#define _GNU_SOURCE /* See feature_test_macros(7) */
int setresuid(uid_t ruid, uid_t euid, uid_t suid);
int setresgid(gid_t rgid, gid_t egid, gid_t sgid);
setresuid() sets the real user ID, the effective user ID, and the saved
set-user-ID of the calling process.
Unprivileged user processes may change the real UID, effective UID, and
saved set-user-ID, each to one of: the current real UID, the current
effective UID or the current saved set-user-ID.
Privileged processes (on Linux, those having the CAP_SETUID capability)
may set the real UID, effective UID, and saved set-user-ID to arbitrary
If one of the arguments equals -1, the corresponding value is not
Regardless of what changes are made to the real UID, effective UID, and
saved set-user-ID, the filesystem UID is always set to the same value
as the (possibly new) effective UID.
Completely analogously, setresgid() sets the real GID, effective GID,
and saved set-group-ID of the calling process (and always modifies the
filesystem GID to be the same as the effective GID), with the same
restrictions for unprivileged processes.
On success, zero is returned. On error, -1 is returned, and errno is
Note: there are cases where setresuid() can fail even when the caller
is UID 0; it is a grave security error to omit checking for a failure
return from setresuid().
EAGAIN The call would change the caller's real UID (i.e., ruid does not
match the caller's real UID), but there was a temporary failure
allocating the necessary kernel data structures.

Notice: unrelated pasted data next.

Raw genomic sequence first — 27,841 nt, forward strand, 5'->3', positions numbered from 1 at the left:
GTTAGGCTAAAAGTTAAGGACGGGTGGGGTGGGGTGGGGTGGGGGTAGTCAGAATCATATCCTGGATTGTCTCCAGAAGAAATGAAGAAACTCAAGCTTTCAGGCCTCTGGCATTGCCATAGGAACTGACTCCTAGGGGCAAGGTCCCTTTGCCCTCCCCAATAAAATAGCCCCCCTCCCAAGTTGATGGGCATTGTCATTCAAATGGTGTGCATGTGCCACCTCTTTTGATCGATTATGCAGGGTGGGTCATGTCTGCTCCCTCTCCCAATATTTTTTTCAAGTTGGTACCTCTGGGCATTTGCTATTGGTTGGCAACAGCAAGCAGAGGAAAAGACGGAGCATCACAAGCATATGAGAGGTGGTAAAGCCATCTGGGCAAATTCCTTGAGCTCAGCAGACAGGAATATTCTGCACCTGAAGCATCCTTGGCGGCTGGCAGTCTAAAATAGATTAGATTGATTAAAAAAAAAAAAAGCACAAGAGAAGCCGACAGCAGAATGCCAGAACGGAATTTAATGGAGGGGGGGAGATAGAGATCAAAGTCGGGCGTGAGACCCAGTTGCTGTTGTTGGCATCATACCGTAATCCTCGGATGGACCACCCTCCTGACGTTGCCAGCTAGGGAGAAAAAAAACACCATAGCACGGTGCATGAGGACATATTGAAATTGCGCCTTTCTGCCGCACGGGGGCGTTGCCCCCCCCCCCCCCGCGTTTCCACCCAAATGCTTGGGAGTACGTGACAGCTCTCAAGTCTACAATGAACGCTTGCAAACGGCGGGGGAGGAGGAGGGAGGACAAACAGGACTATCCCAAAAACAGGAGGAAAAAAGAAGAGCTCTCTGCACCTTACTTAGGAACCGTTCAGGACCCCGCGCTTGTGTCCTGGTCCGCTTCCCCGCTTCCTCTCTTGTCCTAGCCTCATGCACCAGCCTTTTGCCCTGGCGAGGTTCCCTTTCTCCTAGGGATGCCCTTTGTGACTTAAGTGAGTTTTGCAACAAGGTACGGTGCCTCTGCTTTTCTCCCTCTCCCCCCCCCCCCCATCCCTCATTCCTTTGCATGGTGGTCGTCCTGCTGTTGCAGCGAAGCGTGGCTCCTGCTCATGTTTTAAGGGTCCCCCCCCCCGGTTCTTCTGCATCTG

EAGAIN ruid does not match the caller's real UID and this call would
bring the number of processes belonging to the real user ID ruid
over the caller's RLIMIT_NPROC resource limit. Since Linux 3.1,
this error case no longer occurs (but robust applications should
check for this error); see the description of EAGAIN in
EINVAL One or more of the target user or group IDs is not valid in this
EPERM The calling process is not privileged (did not have the
Linux, the prototype is provided by glibc since version 2.3.2.
The original Linux setresuid() and setresgid() system calls supported
only 16-bit user and group IDs. Subsequently, Linux 2.4 added setre-
suid32() and setresgid32(), supporting 32-bit IDs. The glibc setre-
suid() and setresgid() wrapper functions transparently deal with the
variations across kernel versions.
C library/kernel differences
At the kernel level, user IDs and group IDs are a per-thread attribute.
However, POSIX requires that all threads in a process share the same
credentials. The NPTL threading implementation handles the POSIX
requirements by providing wrapper functions for the various system
calls that change process UIDs and GIDs. These wrapper functions
(including those for setresuid() and setresgid()) employ a signal-based
technique to ensure that when one thread changes credentials, all of
the other threads in the process also change their credentials. For
details, see nptl(7).
getresuid(2), getuid(2), setfsgid(2), setfsuid(2), setreuid(2),
setuid(2), capabilities(7), credentials(7), user_namespaces(7)
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Linux 2015-07-23 SETRESUID(2)
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